ILLINOIS APPELLATE COURT FIRST DISTRICT (4TH DIVISION) JUDGMENT AFFIRMED.
OPINION FILED JANUARY 4, 1979.
MARY MITCHELL, PLAINTIFF-APPELLANT,
SANDY SEIDLER, DEFENDANT-APPELLEE.
APPEAL from the Circuit Court of Cook County; the Hon. DAVID
A. CANEL, Judge, presiding.
MR. JUSTICE LINN DELIVERED THE OPINION OF THE COURT:
On April 21, 1971, plaintiff, Mary Mitchell, filed an action in the Circuit Court of Cook County against defendant, Sandy Seidler, seeking recovery for personal injuries plaintiff allegedly sustained in an automobile accident. Following negotiations, plaintiff's attorney and defendant entered into a settlement agreement and the action was dismissed.
Twenty-one months later, plaintiff filed a section 72 petition (Ill. Rev. Stat. 1977, ch. 110, par. 72) to vacate the dismissal order, alleging: (1) that she had not been informed of defendant's settlement offer; and (2) that she had not authorized her attorney to accept the offer. The petition was denied. Plaintiff appeals, contending the trial court abused its discretion in denying the section 72 petition.
We affirm the trial court.
The pertinent facts disclose plaintiff's filing of the personal injury action on April 21, 1971. On January 1, 1975, neither plaintiff nor her attorney appeared in court for trial, and the case was dismissed for want of prosecution.
On April 24, 1975, plaintiff, by way of a section 72 petition (Ill. Rev. Stat. 1977, ch. 110, par. 72), sought to vacate the January 1, 1975, dismissal order. Plaintiff's petition was granted. In its order reinstating the case, the trial court noted:
"It has been represented to the Court by counsel for the parties that said cause has been settled by agreement * * *."
Based upon this representation, the trial court thereupon dismissed the reinstated action without costs.
On January 31, 1977, 21 months after the case had been settled and dismissed, plaintiff filed another section 72 petition, this time seeking to vacate the April 24, 1975, dismissal order. This section 72 petition is not verified, is not supported by affidavit(s), and is not signed by plaintiff. The only signature which appears on the petition is that of plaintiff's attorney, William Maddux.
Plaintiff's section 72 petition provides in pertinent part:
"1. That MARY MITCHELL * * * filed the * * * action for personal injuries sustained when the automobile in which she was riding was struck in the rear by the automobile driven by the Defendant, SANDY SEIDLER.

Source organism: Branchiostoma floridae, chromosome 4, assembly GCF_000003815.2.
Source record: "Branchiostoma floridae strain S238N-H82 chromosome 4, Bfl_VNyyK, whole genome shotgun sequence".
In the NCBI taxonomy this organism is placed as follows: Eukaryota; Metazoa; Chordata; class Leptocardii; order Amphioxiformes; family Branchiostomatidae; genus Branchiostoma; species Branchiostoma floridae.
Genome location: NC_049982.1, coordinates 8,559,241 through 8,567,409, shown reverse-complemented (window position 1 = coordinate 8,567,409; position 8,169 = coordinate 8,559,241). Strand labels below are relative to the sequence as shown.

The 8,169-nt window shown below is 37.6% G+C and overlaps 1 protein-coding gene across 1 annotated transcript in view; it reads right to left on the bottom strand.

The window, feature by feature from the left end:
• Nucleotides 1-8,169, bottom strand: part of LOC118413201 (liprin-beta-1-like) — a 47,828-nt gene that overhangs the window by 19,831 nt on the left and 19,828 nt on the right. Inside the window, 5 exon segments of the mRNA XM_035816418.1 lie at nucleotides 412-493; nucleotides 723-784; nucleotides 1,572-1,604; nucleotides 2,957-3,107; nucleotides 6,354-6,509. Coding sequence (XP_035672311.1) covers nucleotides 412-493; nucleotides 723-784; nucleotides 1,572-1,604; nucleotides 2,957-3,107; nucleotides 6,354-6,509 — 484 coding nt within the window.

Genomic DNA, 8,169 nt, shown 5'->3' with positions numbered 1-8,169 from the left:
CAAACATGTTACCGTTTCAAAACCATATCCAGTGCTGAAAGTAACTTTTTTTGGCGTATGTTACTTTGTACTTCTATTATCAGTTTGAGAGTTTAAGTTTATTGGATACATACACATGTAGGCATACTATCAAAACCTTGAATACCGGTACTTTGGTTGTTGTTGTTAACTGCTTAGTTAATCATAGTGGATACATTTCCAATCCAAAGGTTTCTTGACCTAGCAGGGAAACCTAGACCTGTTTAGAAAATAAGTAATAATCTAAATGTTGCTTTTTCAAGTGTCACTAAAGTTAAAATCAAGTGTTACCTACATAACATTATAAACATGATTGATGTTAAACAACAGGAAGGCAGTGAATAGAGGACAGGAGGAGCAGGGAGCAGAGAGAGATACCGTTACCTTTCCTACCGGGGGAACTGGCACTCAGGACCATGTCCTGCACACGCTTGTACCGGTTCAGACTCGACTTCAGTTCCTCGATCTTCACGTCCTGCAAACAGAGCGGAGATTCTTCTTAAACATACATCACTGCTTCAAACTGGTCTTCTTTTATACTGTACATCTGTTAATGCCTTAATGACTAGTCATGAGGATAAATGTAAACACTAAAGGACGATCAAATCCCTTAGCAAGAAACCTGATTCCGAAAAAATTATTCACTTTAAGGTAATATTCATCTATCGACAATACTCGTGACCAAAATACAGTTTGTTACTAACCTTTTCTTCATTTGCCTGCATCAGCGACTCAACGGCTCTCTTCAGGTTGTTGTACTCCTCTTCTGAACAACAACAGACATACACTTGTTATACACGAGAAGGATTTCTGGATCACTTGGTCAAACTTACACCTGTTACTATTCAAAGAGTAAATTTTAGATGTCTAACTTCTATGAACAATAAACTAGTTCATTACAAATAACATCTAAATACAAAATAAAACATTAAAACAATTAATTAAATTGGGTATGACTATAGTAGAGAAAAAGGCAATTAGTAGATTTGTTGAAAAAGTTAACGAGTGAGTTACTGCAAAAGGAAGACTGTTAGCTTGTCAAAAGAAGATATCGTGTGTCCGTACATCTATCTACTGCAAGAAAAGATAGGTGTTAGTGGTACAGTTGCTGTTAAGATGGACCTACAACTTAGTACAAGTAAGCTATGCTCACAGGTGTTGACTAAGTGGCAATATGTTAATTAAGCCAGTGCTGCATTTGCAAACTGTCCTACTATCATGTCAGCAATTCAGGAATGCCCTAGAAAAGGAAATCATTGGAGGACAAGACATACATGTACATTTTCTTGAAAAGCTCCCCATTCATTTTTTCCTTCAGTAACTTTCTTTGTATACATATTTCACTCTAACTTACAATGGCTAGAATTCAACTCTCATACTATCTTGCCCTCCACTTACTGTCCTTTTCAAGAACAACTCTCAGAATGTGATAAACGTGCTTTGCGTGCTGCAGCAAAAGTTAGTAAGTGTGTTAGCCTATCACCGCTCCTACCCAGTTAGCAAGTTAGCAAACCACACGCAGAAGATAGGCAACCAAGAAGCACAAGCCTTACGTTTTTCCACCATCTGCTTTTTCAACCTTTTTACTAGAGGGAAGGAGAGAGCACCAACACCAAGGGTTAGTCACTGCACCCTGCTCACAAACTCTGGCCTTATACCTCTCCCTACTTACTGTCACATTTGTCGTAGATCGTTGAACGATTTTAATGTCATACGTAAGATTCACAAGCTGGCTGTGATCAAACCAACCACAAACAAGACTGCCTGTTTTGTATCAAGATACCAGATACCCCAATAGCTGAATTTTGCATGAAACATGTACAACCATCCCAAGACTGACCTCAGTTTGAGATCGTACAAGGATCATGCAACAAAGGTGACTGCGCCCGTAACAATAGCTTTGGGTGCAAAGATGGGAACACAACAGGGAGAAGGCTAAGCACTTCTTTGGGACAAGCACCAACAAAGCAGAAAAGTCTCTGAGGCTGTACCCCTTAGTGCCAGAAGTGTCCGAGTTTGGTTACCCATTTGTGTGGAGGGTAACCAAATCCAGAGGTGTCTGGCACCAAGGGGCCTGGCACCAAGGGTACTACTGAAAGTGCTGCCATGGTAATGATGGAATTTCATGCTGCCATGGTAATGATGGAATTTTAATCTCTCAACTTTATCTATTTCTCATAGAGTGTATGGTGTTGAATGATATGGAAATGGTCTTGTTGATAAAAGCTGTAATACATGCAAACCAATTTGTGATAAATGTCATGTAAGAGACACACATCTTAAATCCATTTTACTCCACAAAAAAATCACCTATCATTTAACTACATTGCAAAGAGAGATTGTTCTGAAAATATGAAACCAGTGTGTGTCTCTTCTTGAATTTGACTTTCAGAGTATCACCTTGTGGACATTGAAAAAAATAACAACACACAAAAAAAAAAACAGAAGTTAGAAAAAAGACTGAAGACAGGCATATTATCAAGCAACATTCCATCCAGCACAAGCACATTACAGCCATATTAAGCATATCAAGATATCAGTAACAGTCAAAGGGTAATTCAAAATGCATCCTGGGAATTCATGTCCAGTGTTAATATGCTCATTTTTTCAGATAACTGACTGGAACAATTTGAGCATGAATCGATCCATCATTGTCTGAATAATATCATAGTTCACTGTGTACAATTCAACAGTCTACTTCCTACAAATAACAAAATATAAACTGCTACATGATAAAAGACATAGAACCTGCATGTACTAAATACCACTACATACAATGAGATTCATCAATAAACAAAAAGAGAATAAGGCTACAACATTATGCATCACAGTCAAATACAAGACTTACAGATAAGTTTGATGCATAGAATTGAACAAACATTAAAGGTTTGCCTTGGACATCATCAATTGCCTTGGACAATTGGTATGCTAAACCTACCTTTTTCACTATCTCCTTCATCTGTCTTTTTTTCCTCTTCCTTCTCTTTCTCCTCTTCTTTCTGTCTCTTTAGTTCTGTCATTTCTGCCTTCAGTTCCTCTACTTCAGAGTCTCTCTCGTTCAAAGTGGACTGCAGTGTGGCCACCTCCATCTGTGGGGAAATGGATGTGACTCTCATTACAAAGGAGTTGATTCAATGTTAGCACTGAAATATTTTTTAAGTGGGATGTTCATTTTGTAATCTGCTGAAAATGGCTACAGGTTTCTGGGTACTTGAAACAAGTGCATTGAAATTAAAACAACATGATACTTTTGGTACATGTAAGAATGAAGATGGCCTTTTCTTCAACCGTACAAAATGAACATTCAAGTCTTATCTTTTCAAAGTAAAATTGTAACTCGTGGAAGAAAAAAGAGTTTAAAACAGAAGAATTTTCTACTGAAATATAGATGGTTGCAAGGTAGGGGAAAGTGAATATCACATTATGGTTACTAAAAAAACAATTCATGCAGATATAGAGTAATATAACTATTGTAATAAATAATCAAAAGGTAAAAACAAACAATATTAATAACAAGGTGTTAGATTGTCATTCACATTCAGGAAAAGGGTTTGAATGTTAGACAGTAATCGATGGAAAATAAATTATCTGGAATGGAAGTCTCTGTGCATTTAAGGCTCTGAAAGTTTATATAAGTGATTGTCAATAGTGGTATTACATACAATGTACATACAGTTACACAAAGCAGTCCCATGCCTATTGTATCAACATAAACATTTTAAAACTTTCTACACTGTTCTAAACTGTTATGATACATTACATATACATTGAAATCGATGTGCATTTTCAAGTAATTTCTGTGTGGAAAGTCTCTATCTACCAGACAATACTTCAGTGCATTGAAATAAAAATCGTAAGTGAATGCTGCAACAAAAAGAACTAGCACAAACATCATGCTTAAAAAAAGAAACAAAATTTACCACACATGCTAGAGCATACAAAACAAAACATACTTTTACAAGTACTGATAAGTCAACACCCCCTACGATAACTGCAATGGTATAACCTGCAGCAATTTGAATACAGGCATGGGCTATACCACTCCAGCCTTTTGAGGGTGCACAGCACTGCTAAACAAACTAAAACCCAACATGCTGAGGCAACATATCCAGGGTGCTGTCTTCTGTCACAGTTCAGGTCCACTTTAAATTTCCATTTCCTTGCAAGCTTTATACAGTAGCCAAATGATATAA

3. That during the pendency of this litigation MARY MITCHELL moved to Rt. 1, Box 23H, Lumberport, West Virginia, and that the Petitioner was residing at said address on April 24, 1975.
4. That on April 24, 1975, while the Petitioner was residing in Lumberport, West Virginia, a settlement offer of $8,500.00 was made by the Defendant's attorney and accepted by the attorney representing MARY MITCHELL.
5. That the Petitioner, MARY MITCHELL, was never informed of the $8,500.00 settlement offer and did not and would not authorize her attorney to accept $8,500.00 as full and complete settlement of this matter.
6. That as a result of the aforesaid circumstances this lawsuit was settled and dismissed on the mistaken fact that MARY MITCHELL would accept $8,500.00 as full and complete settlement for this matter where in fact she did not and would not accept such sum as settlement for the substantial and continuing personal injuries which she suffered as a result of the accident with the Defendant.
7. That the Petitioner has a meritorious claim in that the Defendant struck the Petitioner in the rear while the Petitioner was stopped in traffic."
Notice of the section 72 petition's presentation to the trial court was sent by plaintiff to defendant and defendant's attorney by regular United States mail. Defendant responded by filing a special and limited appearance contending the trial court was without jurisdiction to entertain the petition.
Following the presentation of oral arguments (which are not transcribed in the record), the trial court denied plaintiff's petition for section 72 relief. Plaintiff appeals.
All parties to a section 72 petition must be notified of its filing (Ill. Rev. Stat. 1975, ch. 110, par. 72(2)) in one of three ways:
(a) by personal service of summons as provided by law;
(b) by prepaid registered mail, return receipt requested, delivery limited to addressee only; *fn1 or
(c) by publication.
Ill. Rev. Stat. 1975, ch. 110A, pars. 105(b)(1)(2)(3), 106.
It is undisputed that plaintiff failed to utilize any of these methods in notifying defendant of her section 72 petition. Instead, notice was served on defendant and defendant's attorney by regular United States mail. Defendant contends that plaintiff's failure to comply with the methods of service set forth in Supreme Court Rule 105 (Ill. Rev. Stat. 1975, ch. 110A, par. 105) deprived the trial court of jurisdiction to entertain the section 72 petition. Compare Andonoplas v. Jaremko (1972), 9 Ill. App.3d 298, 292 N.E.2d 225, and Grover v. Franks (1975), 27 Ill. App.3d 900, 327 N.E.2d 71, with Kammes v. Seger (1976), 41 Ill. App.3d 768, 355 N.E.2d 167, Public Taxi Service, Inc. v. Ayrton (1973), 15 Ill. App.3d 706, 304 N.E.2d 733, and Gorbatkin v. MacAndrews (1973), 15 Ill. App.3d 702, 304 N.E.2d 739.
We find it unnecessary to reach this jurisdictional issue for even if the trial court had jurisdiction to entertain the petition, plaintiff's section 72 petition is insufficient, as a matter of law, to support the relief requested.
1 Section 72 provides a procedure whereby final orders, judgments and decrees may be vacated "after 30 days from the entry thereof * * *." (Ill. Rev. Stat. 1975, ch. 110, par. 72.) To warrant such relief the petitioner must demonstrate:
(1) the existence of a meritorious defense or claim (David Plywood & Lumber Co. v. Sloan (1977), 52 Ill. App.3d 71, 367 N.E.2d 101; Lammert v. Lammert Industries, Inc. (1977), 46 Ill. App.3d 667, 360 N.E.2d 1355);
(2) due diligence in presenting this defense or claim in the original action (Hogan & Farwell, Inc. v. Meitz (1976), 45 Ill. App.3d 216, 359 N.E.2d 740;